Self-Published Books Deserve Their Bad Rap

Self-Published Books Aren’t Good, Sometimes

This article is more of a warning than anything else. It is written by an author who self-publishes all he writes, so don’t misunderstand the intent here. There is no doubt that indie writers who put out their own books have a reputation for being hard to trust. The public would often rather go for a mass produced volume from one of the big guys, and it shows itself over and over in the sales categories. 

That’s not to say that some self-published stuff doesn’t do well, several have done VERY well (50 Shades of Grey). Mostly though, the big sales are happening through the “big 5” publishers and many of their small to medium-sized counterparts. The reason, sometimes, is because many readers have already rolled the dice, and lost, with self-published books.

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Buying a Book is a Gamble

Let’s face it, buying a book is a commitment. It rarely has anything to do with the money, it’s the time it takes to read the book. How horrible do you feel when you waste a dozen hours reading drivel, hoping it will get better somewhere along the line? There are so many good books out there, it’s a terrible waste of time to read the ones that aren’t.

For this reason, readers go where they’re sure of a quality product. Now, let’s define what that means.

It’s All About the Story, Except the Parts That Aren’t

Here’s a review I read recently on Goodreads:

Seriously in need of a good editor. Reads like a first draft of a halfway decent UF novel. Littered with grammar, punctuation, and spelling errors–not to mention the occasional, but jarring, inconsistency. These are precisely the things a decent editor would find and fix. Needs polish, as a lot of self-published stuff does.

Self-published books often have great stories in them. Authors of all stripes have created amazing characters and taken them on thrilling adventures. That makes a good book, right? For some, yes. However, there are many aspects of book writing which often fall through the cracks in self-publishing.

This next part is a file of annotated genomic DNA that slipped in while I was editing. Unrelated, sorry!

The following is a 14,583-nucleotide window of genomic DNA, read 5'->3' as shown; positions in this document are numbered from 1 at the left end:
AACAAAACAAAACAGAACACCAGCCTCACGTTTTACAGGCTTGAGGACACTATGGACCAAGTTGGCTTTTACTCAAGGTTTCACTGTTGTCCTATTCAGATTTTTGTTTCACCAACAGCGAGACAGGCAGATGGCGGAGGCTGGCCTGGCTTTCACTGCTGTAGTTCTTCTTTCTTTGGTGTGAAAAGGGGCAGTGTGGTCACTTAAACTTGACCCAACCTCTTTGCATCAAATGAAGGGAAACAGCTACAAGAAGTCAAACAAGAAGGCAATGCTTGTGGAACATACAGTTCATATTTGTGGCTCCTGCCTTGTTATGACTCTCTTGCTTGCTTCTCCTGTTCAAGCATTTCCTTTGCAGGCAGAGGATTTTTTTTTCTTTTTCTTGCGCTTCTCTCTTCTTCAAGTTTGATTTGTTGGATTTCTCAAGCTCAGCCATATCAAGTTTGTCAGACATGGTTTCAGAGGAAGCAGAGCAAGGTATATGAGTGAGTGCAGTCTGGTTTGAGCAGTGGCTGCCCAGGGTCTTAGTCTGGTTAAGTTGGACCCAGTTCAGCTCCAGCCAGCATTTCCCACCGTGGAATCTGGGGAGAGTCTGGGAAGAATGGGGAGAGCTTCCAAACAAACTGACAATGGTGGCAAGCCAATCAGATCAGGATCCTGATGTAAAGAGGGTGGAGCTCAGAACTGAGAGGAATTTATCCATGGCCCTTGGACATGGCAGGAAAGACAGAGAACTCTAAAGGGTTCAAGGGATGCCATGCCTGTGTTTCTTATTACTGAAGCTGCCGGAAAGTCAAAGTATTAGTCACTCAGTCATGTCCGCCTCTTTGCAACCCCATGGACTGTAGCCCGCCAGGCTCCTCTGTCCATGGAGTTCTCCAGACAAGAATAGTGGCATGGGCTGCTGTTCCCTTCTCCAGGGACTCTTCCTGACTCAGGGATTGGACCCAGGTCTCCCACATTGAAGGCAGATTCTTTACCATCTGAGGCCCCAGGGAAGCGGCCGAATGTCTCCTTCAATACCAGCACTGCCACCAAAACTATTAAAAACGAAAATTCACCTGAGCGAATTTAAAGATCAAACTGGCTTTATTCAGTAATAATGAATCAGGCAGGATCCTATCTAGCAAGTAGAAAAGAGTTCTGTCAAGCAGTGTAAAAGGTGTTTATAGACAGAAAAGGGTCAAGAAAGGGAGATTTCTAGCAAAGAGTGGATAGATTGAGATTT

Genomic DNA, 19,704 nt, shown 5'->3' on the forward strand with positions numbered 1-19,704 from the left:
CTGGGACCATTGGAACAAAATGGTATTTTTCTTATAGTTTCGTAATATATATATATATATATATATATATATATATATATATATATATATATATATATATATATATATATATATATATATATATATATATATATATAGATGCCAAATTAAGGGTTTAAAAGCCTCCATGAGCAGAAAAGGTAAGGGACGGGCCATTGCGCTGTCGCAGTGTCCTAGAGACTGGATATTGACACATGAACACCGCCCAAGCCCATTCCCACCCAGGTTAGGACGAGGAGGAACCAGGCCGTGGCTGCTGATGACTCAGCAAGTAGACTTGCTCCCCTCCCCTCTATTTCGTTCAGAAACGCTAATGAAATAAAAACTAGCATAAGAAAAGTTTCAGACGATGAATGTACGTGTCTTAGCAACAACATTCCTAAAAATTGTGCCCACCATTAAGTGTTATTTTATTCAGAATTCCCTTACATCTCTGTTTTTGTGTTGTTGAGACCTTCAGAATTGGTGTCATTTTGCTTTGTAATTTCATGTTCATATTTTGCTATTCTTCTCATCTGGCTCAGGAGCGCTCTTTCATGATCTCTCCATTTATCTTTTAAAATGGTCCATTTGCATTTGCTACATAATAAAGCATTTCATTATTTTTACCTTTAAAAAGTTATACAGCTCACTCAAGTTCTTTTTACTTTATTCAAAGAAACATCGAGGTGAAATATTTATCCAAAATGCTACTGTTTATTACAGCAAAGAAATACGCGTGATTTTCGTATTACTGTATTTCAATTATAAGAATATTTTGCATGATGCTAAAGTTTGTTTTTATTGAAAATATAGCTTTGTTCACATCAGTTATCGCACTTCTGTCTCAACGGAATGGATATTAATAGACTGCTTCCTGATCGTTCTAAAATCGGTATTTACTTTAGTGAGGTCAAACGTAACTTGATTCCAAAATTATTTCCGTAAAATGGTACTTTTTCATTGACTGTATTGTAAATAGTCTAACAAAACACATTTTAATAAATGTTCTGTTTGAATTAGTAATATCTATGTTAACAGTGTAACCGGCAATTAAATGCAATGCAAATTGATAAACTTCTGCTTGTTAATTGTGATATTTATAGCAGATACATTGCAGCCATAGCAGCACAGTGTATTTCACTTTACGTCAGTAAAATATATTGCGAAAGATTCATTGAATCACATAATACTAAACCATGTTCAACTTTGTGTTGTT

• Developmental Editing: This leads to areas in many self-published books which simply don’t advance the story or should have been reworked. 
  • Line Editing: Most self-published authors are on a very tight budget, and editing is expensive. In some books, it shows. 
  • Formatting: Creating all of the various formats for eBooks can be confusing and challenging on your own. 
  • Proofreading: Nothing is more distracting than misspelled words or obvious punctuation problems. 

There are many other things also, but these are the ones that can really turn a reader off from self-published books. They may have come across books which lacked several of the above, and have never been able to shake the memory. Too many times, the readers see improperly indented paragraphs, chapters which drag on and on, characters who are never fully developed, and to cap it off, the wrong ‘their’ is used several times.

Again, I am not saying the stories aren’t good or that they shouldn’t be read, I’m saying that often times they AREN’T read because of these issues. As authors, we need to make sure our product is polished before we put it out there so that the stigma of self-publishing can slowly be erased. 

Self-Publishing is Awesome, and Indie Authors are Great

No sarcasm in that, it’s true. There is the opportunity now, for everybody who has access to the internet, to publish what they have written. That’s exciting! We have more stories from more worlds than we ever thought possible. It is truly the best time in history to be a writer. 

In order to get the self-published authors read, we have to ensure that the books we are producing are well put together. Don’t be in a hurry to rush things onto your site or onto Amazon, take your time and save up the little chunks of money you’ll need to make it as good as it can be. 

Here are a couple cheaper ways to help, since I know few of us will ever have thousands of dollars to drop on publishing:

  • Beta readers: An absolute must. Use several, four or five if you can, and do multiple rounds. This will allow you to do your own developmental editing, and get advice from actual readers. 
  • Use writing groups for help: They can be found on social media and the internet. There are many that would love to help you polish your manuscript in return for some help on theirs. 
  • Fiverr: Freelancers abound, and are much cheaper than the bigger companies. Use caution, sometimes there is a reason why they’re cheaper. 
  • Take time away: Sometimes we get so wrapped up in our characters and stories, we can’t see the details anymore. Take a couple months away from your book now and then, and come back with a fresh set of eyes. You should do this several times in the course of revisions.

I hope you see this article was not to put down self-publishers, they’re the best! It was simply to encourage you to go through the steps to polish your writing so that it can ultimately be seen by the most people possible. The more it looks and flows like what people are used to, the more it will be picked up by the public. Please sign up below to receive alerts about new books! 

Happy writing!

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